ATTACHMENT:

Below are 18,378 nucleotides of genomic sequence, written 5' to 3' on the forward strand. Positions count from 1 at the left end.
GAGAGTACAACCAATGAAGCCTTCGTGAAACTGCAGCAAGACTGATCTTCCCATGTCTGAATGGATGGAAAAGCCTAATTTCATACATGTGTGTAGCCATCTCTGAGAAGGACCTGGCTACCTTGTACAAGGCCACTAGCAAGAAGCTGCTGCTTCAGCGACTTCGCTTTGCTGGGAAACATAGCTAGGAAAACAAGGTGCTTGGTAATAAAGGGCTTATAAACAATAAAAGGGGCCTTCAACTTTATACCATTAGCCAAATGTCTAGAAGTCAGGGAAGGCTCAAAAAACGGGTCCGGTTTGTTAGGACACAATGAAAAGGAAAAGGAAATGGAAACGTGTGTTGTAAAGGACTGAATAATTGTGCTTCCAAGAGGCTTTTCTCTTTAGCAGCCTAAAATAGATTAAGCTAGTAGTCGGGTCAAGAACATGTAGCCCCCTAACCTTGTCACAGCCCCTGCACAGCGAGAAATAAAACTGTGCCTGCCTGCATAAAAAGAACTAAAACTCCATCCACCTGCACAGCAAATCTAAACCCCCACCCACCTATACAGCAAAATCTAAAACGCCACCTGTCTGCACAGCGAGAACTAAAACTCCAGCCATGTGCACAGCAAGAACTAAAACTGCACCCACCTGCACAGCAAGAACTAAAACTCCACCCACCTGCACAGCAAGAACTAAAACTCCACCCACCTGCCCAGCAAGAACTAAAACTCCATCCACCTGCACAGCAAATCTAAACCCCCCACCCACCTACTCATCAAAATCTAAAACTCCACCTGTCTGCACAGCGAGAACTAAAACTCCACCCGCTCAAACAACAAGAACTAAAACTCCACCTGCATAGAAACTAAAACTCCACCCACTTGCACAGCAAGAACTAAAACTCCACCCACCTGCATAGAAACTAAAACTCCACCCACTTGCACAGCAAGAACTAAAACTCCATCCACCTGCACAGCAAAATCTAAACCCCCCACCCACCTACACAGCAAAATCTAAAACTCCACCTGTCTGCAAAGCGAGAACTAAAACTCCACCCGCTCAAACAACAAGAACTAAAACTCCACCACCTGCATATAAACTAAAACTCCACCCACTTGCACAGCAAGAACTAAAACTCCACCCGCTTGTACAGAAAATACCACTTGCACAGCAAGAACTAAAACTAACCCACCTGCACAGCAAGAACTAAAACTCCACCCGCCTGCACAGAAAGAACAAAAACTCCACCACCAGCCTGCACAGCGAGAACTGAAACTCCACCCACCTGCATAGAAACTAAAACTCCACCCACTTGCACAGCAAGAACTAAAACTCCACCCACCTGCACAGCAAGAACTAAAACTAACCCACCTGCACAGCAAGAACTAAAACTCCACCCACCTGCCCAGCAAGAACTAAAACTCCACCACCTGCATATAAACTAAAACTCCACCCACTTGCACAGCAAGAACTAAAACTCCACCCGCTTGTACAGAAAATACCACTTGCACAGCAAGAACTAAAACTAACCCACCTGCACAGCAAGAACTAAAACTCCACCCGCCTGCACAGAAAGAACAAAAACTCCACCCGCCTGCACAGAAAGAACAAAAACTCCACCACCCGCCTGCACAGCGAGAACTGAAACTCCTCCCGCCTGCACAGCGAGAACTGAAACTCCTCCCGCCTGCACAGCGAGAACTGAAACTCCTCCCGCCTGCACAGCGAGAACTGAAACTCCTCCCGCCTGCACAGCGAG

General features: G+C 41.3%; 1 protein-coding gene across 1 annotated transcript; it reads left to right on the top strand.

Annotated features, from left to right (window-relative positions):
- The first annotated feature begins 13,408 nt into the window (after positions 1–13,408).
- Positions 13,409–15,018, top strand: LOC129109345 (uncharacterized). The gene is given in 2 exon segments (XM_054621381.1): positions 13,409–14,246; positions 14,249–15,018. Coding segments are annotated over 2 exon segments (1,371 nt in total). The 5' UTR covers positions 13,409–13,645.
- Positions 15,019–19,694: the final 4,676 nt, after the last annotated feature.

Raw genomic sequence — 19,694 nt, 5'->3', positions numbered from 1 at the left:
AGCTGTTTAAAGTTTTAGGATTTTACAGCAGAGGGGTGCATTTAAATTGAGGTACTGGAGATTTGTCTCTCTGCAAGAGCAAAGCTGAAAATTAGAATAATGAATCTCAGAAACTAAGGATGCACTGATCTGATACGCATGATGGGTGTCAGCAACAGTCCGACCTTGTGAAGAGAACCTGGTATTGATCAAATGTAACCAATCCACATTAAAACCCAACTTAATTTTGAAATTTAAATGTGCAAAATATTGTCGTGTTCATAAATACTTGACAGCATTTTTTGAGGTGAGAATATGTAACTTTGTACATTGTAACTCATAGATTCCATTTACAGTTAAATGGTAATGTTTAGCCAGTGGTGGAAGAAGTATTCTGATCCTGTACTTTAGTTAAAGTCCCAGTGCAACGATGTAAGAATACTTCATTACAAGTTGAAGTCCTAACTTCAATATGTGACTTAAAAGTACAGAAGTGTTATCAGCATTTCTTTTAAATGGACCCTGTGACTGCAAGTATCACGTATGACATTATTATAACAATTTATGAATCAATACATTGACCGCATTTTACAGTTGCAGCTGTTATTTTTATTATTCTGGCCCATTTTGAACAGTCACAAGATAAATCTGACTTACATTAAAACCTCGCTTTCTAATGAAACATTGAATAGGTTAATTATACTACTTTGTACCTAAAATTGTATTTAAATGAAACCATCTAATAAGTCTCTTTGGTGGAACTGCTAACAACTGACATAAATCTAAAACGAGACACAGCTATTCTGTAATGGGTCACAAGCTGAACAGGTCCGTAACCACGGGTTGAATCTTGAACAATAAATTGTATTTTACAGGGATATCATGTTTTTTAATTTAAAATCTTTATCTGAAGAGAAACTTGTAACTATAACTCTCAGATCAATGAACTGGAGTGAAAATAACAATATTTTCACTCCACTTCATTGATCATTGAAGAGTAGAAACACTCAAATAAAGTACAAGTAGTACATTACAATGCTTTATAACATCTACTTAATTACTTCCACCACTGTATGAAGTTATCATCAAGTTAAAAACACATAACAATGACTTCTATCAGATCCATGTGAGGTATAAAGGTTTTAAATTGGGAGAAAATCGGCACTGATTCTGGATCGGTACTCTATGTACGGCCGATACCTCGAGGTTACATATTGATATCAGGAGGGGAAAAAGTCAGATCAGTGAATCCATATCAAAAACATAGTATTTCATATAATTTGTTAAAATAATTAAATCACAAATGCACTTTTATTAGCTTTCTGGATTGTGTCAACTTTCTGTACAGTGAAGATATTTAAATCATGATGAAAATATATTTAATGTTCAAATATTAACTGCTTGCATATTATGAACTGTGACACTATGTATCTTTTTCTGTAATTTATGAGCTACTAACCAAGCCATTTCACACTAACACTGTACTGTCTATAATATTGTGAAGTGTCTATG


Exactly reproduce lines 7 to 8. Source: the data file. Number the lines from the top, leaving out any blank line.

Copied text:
- Positions 15,019–19,694: the final 4,676 nt, after the last annotated feature.

Raw genomic sequence — 19,694 nt, 5'->3', positions numbered from 1 at the left: